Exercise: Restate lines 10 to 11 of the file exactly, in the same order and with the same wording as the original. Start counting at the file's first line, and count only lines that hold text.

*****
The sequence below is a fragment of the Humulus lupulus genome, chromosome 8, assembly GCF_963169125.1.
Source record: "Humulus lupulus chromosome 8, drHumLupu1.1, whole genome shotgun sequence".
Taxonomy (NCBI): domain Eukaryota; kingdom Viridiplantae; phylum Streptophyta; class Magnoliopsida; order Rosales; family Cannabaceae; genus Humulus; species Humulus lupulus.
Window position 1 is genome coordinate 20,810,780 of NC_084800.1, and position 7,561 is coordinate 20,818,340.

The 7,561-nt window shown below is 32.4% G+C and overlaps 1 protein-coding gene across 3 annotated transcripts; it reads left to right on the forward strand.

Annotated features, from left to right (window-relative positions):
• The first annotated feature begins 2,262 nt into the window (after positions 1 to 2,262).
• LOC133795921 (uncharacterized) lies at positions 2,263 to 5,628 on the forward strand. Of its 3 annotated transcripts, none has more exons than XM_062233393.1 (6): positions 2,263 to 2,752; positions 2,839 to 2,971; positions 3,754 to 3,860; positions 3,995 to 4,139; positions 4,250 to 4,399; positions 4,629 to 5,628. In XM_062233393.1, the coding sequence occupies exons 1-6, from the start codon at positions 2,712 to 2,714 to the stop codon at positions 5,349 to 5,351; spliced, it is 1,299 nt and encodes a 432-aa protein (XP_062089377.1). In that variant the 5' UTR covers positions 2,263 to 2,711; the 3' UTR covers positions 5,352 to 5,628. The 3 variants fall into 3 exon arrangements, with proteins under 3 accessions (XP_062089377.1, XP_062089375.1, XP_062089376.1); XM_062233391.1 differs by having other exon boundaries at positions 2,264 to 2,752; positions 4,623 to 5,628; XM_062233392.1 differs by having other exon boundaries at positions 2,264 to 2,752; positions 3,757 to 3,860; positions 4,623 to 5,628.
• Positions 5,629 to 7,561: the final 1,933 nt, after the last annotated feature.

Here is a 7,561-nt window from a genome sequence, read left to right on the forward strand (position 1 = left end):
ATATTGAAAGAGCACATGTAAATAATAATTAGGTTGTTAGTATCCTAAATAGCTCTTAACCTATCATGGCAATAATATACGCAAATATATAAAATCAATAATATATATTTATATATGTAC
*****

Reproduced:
Here is a 7,561-nt window from a genome sequence, read left to right on the forward strand (position 1 = left end):
ATATTGAAAGAGCACATGTAAATAATAATTAGGTTGTTAGTATCCTAAATAGCTCTTAACCTATCATGGCAATAATATACGCAAATATATAAAATCAATAATATATATTTATATATGTAC